Abstract

In intracellular recordings from three neocortical Pyramidal cells in vitro, intracellular dye injection identified the impalement site as the primary trunk of the apical dendrite. Dendritic recordings displayed two types of regenerative events: relatively fast, low-threshold spikes with amplitudes of 12–69 mV, and slower, higher threshold spikes up to 80 mV in amplitude. This distinctive dendritic firing pattern was also encountered in six recordings without dye-filled electrodes. Fast spike frequency was extremely sensitive to small changes in membrane potential at the recording site. In one recording, the fast spikes were blocked by 1 μM TTX, while slow events were spared.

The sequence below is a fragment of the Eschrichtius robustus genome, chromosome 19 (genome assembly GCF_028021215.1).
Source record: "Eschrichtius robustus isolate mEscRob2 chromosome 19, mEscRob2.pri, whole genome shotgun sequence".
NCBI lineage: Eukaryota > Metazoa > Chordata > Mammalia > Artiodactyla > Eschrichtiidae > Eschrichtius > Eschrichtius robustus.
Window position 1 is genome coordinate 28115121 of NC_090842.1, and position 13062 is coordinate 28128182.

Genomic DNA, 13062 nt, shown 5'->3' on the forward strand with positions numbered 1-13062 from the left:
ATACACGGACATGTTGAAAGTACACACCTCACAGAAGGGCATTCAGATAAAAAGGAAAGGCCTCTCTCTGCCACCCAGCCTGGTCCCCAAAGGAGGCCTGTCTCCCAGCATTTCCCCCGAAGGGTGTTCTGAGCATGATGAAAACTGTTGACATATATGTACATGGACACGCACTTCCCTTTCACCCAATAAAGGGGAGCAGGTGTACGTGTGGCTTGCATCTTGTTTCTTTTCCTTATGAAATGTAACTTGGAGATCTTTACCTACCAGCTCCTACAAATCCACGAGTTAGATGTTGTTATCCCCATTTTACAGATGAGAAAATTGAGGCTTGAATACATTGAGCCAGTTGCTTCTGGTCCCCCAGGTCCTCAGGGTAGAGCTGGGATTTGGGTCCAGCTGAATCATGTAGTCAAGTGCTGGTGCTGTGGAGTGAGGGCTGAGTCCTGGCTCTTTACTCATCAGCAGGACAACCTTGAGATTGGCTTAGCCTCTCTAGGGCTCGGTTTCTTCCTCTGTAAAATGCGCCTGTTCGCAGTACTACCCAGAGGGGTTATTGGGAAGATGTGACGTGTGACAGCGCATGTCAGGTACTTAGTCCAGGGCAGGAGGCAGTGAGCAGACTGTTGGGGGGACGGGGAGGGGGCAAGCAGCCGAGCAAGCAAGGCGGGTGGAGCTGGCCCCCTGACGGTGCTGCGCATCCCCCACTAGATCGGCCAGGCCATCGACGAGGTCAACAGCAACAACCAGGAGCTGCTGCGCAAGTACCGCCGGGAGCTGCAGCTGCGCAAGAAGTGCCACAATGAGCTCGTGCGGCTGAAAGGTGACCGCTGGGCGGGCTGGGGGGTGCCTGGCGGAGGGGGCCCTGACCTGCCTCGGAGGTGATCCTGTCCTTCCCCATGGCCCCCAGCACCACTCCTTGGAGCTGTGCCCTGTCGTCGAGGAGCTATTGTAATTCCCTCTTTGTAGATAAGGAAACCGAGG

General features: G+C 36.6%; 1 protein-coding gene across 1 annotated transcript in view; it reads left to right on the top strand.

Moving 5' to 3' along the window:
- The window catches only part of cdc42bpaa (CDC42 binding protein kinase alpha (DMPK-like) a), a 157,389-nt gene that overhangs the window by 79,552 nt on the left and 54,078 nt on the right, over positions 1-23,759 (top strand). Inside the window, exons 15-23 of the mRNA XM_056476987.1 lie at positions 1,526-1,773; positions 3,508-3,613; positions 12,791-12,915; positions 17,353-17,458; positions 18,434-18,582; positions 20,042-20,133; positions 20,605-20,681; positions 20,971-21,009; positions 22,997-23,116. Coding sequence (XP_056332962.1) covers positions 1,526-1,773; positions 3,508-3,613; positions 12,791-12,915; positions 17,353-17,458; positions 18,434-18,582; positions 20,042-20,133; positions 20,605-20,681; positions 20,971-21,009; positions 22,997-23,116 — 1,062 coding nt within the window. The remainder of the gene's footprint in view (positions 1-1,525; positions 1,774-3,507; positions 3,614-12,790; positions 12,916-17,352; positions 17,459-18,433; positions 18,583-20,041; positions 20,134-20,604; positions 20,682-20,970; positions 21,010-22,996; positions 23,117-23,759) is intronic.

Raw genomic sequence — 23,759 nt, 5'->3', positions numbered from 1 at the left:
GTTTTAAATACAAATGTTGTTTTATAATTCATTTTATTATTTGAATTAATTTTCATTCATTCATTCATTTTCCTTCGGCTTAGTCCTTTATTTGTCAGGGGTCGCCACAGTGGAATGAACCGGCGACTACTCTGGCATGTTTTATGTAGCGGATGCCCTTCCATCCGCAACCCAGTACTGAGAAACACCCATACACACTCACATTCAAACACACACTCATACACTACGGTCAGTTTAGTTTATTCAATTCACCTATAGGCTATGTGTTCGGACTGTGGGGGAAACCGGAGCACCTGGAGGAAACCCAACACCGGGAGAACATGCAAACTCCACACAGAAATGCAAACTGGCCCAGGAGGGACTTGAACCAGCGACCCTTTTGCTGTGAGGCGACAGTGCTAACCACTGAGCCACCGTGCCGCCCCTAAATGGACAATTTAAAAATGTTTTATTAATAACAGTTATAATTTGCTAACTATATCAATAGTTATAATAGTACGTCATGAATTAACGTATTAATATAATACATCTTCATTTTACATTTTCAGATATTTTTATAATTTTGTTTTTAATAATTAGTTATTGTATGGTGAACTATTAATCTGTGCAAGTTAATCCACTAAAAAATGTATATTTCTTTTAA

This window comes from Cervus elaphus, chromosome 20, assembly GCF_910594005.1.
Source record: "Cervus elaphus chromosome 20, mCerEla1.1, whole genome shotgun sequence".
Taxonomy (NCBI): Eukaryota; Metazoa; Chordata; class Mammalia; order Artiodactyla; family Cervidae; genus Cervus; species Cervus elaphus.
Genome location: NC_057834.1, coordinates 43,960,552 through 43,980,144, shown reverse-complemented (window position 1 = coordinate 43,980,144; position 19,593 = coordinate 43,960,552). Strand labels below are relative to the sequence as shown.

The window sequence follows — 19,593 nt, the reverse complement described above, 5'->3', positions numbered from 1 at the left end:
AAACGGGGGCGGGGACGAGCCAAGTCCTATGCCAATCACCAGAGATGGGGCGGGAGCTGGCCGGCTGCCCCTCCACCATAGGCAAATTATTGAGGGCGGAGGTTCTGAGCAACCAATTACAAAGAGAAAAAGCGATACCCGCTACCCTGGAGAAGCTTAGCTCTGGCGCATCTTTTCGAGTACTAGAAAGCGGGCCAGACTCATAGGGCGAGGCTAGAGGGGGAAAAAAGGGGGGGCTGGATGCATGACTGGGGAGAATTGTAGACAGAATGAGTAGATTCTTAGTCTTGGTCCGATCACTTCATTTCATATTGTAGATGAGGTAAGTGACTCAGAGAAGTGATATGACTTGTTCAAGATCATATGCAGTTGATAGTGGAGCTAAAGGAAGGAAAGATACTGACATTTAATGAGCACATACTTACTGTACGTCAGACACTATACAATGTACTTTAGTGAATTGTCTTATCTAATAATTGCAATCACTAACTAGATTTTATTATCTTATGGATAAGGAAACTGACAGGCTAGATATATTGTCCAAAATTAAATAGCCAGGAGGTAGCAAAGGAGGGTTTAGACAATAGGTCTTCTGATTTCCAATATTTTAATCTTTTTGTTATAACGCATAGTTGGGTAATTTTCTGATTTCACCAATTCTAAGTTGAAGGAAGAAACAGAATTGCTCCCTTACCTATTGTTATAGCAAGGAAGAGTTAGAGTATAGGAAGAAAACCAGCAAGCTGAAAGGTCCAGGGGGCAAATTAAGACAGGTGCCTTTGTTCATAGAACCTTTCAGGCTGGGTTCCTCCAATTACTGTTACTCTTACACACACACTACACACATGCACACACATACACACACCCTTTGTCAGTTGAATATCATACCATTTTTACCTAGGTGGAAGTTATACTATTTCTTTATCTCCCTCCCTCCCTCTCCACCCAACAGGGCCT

A computational model of a pyramidal cell was constructed to assist in interpreting the recordings. Simulations suggested that the fast spikes were generated primarily by active Na+ conductance concentrated at a distance from the impalement site, probably in the region of the soma. The low threshold of the fast spikes suggested that Na+ channels also exist in the apical dendrites, where they have a relatively low density. The data strongly imply that there are Ca2+ channels in the apical dendrites.

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